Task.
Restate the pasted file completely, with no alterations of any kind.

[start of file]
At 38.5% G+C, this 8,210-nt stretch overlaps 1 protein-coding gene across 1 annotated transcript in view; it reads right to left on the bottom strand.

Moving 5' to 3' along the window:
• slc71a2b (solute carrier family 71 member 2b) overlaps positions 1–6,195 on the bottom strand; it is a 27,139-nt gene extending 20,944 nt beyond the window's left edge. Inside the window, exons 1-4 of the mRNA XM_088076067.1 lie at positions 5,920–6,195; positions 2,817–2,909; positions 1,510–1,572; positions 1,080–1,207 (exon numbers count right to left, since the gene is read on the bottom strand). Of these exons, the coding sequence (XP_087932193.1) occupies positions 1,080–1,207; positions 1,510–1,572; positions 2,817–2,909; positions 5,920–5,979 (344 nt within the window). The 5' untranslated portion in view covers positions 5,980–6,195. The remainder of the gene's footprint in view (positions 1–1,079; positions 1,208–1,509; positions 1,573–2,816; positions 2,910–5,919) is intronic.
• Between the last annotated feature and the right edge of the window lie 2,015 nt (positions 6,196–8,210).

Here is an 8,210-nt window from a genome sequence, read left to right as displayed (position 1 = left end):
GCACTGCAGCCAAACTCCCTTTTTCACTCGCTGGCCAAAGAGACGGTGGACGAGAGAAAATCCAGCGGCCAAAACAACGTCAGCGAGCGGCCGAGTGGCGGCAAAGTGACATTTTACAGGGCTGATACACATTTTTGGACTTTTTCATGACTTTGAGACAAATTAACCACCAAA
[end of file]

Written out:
At 38.5% G+C, this 8,210-nt stretch overlaps 1 protein-coding gene across 1 annotated transcript in view; it reads right to left on the bottom strand.

Moving 5' to 3' along the window:
• slc71a2b (solute carrier family 71 member 2b) overlaps positions 1–6,195 on the bottom strand; it is a 27,139-nt gene extending 20,944 nt beyond the window's left edge. Inside the window, exons 1-4 of the mRNA XM_088076067.1 lie at positions 5,920–6,195; positions 2,817–2,909; positions 1,510–1,572; positions 1,080–1,207 (exon numbers count right to left, since the gene is read on the bottom strand). Of these exons, the coding sequence (XP_087932193.1) occupies positions 1,080–1,207; positions 1,510–1,572; positions 2,817–2,909; positions 5,920–5,979 (344 nt within the window). The 5' untranslated portion in view covers positions 5,980–6,195. The remainder of the gene's footprint in view (positions 1–1,079; positions 1,208–1,509; positions 1,573–2,816; positions 2,910–5,919) is intronic.
• Between the last annotated feature and the right edge of the window lie 2,015 nt (positions 6,196–8,210).

Here is an 8,210-nt window from a genome sequence, read left to right as displayed (position 1 = left end):
GCACTGCAGCCAAACTCCCTTTTTCACTCGCTGGCCAAAGAGACGGTGGACGAGAGAAAATCCAGCGGCCAAAACAACGTCAGCGAGCGGCCGAGTGGCGGCAAAGTGACATTTTACAGGGCTGATACACATTTTTGGACTTTTTCATGACTTTGAGACAAATTAACCACCAAA